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lonesomepoint

lonesomepoint

Lilith - George MacDonald A review proper will be forthcoming. In the meantime, here are my raw notes taken during reading.

[June 2012] So far, this fantasy story is self-consciously impressionistic--the narrator tends to give vague and mysterious descriptions of what he sees, and repeatedly apologizes to the reader for being unable to describe them more adequately due to their strangeness.

7/19/2012

I've never read a book quite like this. It's bizarre...

7/22/2012
...possibly the most bizarre book I've ever read as an adult. Imaginative and mysterious.

8/4/2012

Almost finished. Much of this novel's content, especially in the last chapters, is essentially poetry. It starts to feel very much like a C.S. Lewis fictional work (most specifically, Perelandra); it should, because Lewis considered George MacDonald a spiritual mentor, even depicting MacDonald as his guide in the spiritual world in The Great Divorce. I have felt tempted to compare Lilith to The Great Divorce, but the plot isn't similar enough.

8/12/12
On top of everything else, this book will add some very obscure words to your vocabulary, including eidolon, chrysoprase, and cenotaph.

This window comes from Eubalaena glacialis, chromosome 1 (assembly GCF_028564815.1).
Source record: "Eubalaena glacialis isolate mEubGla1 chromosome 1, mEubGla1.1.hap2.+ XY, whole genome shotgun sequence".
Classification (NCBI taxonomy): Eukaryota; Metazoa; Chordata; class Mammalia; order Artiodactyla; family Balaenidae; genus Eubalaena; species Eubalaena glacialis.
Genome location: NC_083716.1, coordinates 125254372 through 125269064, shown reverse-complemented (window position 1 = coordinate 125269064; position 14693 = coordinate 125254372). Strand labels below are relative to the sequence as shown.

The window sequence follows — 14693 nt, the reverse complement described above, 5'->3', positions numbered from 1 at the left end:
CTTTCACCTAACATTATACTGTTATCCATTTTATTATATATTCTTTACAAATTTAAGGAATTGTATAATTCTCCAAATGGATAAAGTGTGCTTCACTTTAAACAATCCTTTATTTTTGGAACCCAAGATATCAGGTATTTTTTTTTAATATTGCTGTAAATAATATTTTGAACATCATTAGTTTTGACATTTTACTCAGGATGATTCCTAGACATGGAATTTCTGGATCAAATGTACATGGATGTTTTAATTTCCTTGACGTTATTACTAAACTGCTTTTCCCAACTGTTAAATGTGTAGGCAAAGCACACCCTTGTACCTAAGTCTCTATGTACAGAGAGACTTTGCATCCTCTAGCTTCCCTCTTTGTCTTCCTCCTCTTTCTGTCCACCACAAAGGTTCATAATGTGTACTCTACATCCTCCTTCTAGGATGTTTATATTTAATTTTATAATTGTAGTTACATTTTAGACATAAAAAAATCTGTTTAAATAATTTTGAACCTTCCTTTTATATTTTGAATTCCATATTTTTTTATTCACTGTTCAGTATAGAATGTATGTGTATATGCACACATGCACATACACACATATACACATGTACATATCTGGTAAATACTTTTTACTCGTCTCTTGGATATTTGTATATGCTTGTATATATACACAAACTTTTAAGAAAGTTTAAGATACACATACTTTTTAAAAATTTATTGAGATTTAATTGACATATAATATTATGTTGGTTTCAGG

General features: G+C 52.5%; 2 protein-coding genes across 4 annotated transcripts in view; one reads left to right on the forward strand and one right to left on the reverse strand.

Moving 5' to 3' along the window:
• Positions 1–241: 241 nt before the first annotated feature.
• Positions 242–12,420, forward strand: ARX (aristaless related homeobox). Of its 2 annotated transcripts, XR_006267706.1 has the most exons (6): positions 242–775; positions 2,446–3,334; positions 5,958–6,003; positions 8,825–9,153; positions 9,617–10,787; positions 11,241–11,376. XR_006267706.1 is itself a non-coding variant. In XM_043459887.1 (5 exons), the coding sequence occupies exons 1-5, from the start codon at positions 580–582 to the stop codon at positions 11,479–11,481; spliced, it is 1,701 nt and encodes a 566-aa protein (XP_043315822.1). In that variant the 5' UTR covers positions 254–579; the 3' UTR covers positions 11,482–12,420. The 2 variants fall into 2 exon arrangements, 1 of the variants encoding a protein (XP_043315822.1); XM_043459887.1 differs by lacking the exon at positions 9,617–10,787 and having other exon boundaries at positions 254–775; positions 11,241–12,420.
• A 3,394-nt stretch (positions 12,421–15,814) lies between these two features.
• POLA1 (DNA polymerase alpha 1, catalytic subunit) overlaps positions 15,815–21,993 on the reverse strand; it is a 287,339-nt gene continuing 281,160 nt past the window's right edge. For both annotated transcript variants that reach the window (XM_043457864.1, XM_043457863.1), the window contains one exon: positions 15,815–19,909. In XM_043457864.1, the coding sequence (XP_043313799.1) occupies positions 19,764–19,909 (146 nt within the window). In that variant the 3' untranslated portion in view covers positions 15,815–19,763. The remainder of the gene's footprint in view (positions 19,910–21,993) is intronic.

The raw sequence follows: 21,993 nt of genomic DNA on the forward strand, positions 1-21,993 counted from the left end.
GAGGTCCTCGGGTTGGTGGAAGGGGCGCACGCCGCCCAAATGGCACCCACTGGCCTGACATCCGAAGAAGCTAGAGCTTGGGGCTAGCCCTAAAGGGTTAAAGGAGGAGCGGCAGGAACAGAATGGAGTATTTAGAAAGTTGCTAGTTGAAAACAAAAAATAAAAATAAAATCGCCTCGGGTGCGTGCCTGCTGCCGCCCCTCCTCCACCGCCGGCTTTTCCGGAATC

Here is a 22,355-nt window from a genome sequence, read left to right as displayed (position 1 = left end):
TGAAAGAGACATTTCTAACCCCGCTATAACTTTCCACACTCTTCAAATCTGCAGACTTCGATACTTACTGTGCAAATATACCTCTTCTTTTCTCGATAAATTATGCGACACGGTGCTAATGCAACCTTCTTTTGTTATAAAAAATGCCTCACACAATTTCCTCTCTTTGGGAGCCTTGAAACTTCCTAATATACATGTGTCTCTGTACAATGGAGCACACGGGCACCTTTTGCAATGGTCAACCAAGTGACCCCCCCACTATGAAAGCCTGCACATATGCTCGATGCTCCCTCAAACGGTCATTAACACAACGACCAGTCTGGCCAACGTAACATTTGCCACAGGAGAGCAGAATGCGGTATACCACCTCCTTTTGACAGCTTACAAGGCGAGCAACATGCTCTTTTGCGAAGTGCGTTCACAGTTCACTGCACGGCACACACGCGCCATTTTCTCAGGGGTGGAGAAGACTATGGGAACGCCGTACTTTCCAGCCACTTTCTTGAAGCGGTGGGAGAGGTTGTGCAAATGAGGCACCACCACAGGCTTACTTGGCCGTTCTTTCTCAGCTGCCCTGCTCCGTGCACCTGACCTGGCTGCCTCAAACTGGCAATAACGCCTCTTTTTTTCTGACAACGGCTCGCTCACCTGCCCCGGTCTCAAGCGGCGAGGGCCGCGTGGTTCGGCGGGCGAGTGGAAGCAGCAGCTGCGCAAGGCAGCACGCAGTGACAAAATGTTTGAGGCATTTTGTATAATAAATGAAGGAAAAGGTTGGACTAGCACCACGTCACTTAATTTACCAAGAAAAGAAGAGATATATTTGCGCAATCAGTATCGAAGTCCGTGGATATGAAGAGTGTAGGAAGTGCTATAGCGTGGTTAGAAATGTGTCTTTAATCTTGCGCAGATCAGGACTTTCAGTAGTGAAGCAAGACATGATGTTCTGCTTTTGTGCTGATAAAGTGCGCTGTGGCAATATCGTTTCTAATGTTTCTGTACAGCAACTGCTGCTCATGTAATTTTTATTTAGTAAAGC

Good quotations from Lilith:

"Never a sound awoke; the darkness was one with the silence, and the silence was the terror."

"Thou shalt die out of death into life."

"The darkness knows neither the light nor itself..."

"So much was ours ere ever the first sun rose upon our freedom: what must not the eternal day bring with it!"

"See every little flower straighten its stalk, lift up its neck, and with outstretched head stand expectant: something more than the sun, greater than the light, is coming, is coming—none the less surely coming that it is long upon the road! What matters to-day, or to-morrow, or ten thousand years to Life himself, to Love himself! He is coming, is coming, and the necks of all humanity are stretched out to see him come! Every morning will they thus outstretch themselves, every evening will they droop and wait—until he comes.—Is this but an air-drawn vision? When he comes, will he indeed find them watching thus?"

"Man dreams and desires; God broods and wills and quickens."

"When a man dreams his own dream, he is the sport of his dream; when Another gives it him, that Other is able to fulfil it."